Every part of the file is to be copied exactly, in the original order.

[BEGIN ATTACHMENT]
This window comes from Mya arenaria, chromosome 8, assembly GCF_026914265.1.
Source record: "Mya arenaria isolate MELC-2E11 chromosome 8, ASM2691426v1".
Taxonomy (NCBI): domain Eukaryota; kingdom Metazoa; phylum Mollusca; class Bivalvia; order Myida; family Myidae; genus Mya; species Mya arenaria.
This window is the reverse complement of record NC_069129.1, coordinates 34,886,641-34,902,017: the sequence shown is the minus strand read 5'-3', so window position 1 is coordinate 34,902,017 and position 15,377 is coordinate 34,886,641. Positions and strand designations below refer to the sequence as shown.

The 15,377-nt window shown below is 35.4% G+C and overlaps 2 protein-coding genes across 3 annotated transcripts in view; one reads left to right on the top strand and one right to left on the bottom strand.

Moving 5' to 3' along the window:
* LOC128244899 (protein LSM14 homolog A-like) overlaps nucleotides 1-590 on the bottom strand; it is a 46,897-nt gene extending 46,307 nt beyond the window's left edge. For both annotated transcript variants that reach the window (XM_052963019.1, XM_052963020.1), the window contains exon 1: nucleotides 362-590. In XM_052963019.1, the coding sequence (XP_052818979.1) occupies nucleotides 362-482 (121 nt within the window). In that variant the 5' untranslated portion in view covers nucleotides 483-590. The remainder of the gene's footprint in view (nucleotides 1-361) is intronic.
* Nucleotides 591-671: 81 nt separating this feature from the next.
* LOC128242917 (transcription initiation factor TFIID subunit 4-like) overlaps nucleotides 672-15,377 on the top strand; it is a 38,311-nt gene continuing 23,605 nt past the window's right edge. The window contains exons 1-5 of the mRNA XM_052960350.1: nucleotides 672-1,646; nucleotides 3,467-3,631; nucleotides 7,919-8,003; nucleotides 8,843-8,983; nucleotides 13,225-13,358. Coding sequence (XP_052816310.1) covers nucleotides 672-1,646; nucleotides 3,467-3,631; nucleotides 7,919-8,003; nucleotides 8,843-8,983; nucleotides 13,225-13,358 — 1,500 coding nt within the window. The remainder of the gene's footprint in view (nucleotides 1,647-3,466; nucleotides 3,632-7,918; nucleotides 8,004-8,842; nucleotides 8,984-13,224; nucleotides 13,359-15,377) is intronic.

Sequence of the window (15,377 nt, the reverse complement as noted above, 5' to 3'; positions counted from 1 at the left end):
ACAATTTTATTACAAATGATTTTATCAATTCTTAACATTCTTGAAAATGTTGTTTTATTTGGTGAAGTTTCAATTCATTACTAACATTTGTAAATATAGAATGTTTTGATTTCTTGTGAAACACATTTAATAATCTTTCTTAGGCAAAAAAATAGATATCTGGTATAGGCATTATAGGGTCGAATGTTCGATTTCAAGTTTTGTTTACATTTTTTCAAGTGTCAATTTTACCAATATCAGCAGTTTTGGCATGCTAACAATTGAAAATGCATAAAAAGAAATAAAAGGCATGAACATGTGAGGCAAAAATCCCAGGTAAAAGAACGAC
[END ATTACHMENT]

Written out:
This window comes from Mya arenaria, chromosome 8, assembly GCF_026914265.1.
Source record: "Mya arenaria isolate MELC-2E11 chromosome 8, ASM2691426v1".
Taxonomy (NCBI): domain Eukaryota; kingdom Metazoa; phylum Mollusca; class Bivalvia; order Myida; family Myidae; genus Mya; species Mya arenaria.
This window is the reverse complement of record NC_069129.1, coordinates 34,886,641-34,902,017: the sequence shown is the minus strand read 5'-3', so window position 1 is coordinate 34,902,017 and position 15,377 is coordinate 34,886,641. Positions and strand designations below refer to the sequence as shown.

The 15,377-nt window shown below is 35.4% G+C and overlaps 2 protein-coding genes across 3 annotated transcripts in view; one reads left to right on the top strand and one right to left on the bottom strand.

Moving 5' to 3' along the window:
* LOC128244899 (protein LSM14 homolog A-like) overlaps nucleotides 1-590 on the bottom strand; it is a 46,897-nt gene extending 46,307 nt beyond the window's left edge. For both annotated transcript variants that reach the window (XM_052963019.1, XM_052963020.1), the window contains exon 1: nucleotides 362-590. In XM_052963019.1, the coding sequence (XP_052818979.1) occupies nucleotides 362-482 (121 nt within the window). In that variant the 5' untranslated portion in view covers nucleotides 483-590. The remainder of the gene's footprint in view (nucleotides 1-361) is intronic.
* Nucleotides 591-671: 81 nt separating this feature from the next.
* LOC128242917 (transcription initiation factor TFIID subunit 4-like) overlaps nucleotides 672-15,377 on the top strand; it is a 38,311-nt gene continuing 23,605 nt past the window's right edge. The window contains exons 1-5 of the mRNA XM_052960350.1: nucleotides 672-1,646; nucleotides 3,467-3,631; nucleotides 7,919-8,003; nucleotides 8,843-8,983; nucleotides 13,225-13,358. Coding sequence (XP_052816310.1) covers nucleotides 672-1,646; nucleotides 3,467-3,631; nucleotides 7,919-8,003; nucleotides 8,843-8,983; nucleotides 13,225-13,358 — 1,500 coding nt within the window. The remainder of the gene's footprint in view (nucleotides 1,647-3,466; nucleotides 3,632-7,918; nucleotides 8,004-8,842; nucleotides 8,984-13,224; nucleotides 13,359-15,377) is intronic.

Sequence of the window (15,377 nt, the reverse complement as noted above, 5' to 3'; positions counted from 1 at the left end):
ACAATTTTATTACAAATGATTTTATCAATTCTTAACATTCTTGAAAATGTTGTTTTATTTGGTGAAGTTTCAATTCATTACTAACATTTGTAAATATAGAATGTTTTGATTTCTTGTGAAACACATTTAATAATCTTTCTTAGGCAAAAAAATAGATATCTGGTATAGGCATTATAGGGTCGAATGTTCGATTTCAAGTTTTGTTTACATTTTTTCAAGTGTCAATTTTACCAATATCAGCAGTTTTGGCATGCTAACAATTGAAAATGCATAAAAAGAAATAAAAGGCATGAACATGTGAGGCAAAAATCCCAGGTAAAAGAACGAC